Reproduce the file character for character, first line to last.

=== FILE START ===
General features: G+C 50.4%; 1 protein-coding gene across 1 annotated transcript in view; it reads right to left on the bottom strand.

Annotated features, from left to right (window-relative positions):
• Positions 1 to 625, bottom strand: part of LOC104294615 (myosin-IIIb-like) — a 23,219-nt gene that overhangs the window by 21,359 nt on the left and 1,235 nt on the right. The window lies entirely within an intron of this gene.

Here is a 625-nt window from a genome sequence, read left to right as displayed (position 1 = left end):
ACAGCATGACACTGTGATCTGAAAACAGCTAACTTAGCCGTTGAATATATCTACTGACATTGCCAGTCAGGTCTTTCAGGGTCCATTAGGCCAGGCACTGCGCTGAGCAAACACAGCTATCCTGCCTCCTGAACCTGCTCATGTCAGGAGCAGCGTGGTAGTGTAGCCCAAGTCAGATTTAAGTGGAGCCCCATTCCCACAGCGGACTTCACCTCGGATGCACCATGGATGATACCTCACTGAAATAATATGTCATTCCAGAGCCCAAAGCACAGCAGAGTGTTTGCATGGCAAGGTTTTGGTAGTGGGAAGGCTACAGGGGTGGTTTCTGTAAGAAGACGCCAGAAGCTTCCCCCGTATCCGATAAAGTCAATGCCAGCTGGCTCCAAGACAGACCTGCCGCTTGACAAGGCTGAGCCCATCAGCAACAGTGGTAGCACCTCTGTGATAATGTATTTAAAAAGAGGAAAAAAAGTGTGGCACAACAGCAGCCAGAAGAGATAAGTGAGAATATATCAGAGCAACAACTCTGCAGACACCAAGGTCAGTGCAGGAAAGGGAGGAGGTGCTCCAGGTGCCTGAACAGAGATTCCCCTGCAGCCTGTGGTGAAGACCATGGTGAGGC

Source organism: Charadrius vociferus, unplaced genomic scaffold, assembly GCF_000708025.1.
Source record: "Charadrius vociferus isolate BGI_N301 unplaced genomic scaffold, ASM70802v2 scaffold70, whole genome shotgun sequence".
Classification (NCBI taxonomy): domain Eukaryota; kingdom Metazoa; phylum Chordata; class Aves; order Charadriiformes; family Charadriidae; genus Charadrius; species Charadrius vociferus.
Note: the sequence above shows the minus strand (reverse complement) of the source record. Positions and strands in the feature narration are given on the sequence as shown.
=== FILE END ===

General features: G+C 50.4%; 1 protein-coding gene across 1 annotated transcript in view; it reads right to left on the bottom strand.

Annotated features, from left to right (window-relative positions):
• Positions 1 to 625, bottom strand: part of LOC104294615 (myosin-IIIb-like) — a 23,219-nt gene that overhangs the window by 21,359 nt on the left and 1,235 nt on the right. The window lies entirely within an intron of this gene.

Here is a 625-nt window from a genome sequence, read left to right as displayed (position 1 = left end):
ACAGCATGACACTGTGATCTGAAAACAGCTAACTTAGCCGTTGAATATATCTACTGACATTGCCAGTCAGGTCTTTCAGGGTCCATTAGGCCAGGCACTGCGCTGAGCAAACACAGCTATCCTGCCTCCTGAACCTGCTCATGTCAGGAGCAGCGTGGTAGTGTAGCCCAAGTCAGATTTAAGTGGAGCCCCATTCCCACAGCGGACTTCACCTCGGATGCACCATGGATGATACCTCACTGAAATAATATGTCATTCCAGAGCCCAAAGCACAGCAGAGTGTTTGCATGGCAAGGTTTTGGTAGTGGGAAGGCTACAGGGGTGGTTTCTGTAAGAAGACGCCAGAAGCTTCCCCCGTATCCGATAAAGTCAATGCCAGCTGGCTCCAAGACAGACCTGCCGCTTGACAAGGCTGAGCCCATCAGCAACAGTGGTAGCACCTCTGTGATAATGTATTTAAAAAGAGGAAAAAAAGTGTGGCACAACAGCAGCCAGAAGAGATAAGTGAGAATATATCAGAGCAACAACTCTGCAGACACCAAGGTCAGTGCAGGAAAGGGAGGAGGTGCTCCAGGTGCCTGAACAGAGATTCCCCTGCAGCCTGTGGTGAAGACCATGGTGAGGC

Source organism: Charadrius vociferus, unplaced genomic scaffold, assembly GCF_000708025.1.
Source record: "Charadrius vociferus isolate BGI_N301 unplaced genomic scaffold, ASM70802v2 scaffold70, whole genome shotgun sequence".
Classification (NCBI taxonomy): domain Eukaryota; kingdom Metazoa; phylum Chordata; class Aves; order Charadriiformes; family Charadriidae; genus Charadrius; species Charadrius vociferus.
Note: the sequence above shows the minus strand (reverse complement) of the source record. Positions and strands in the feature narration are given on the sequence as shown.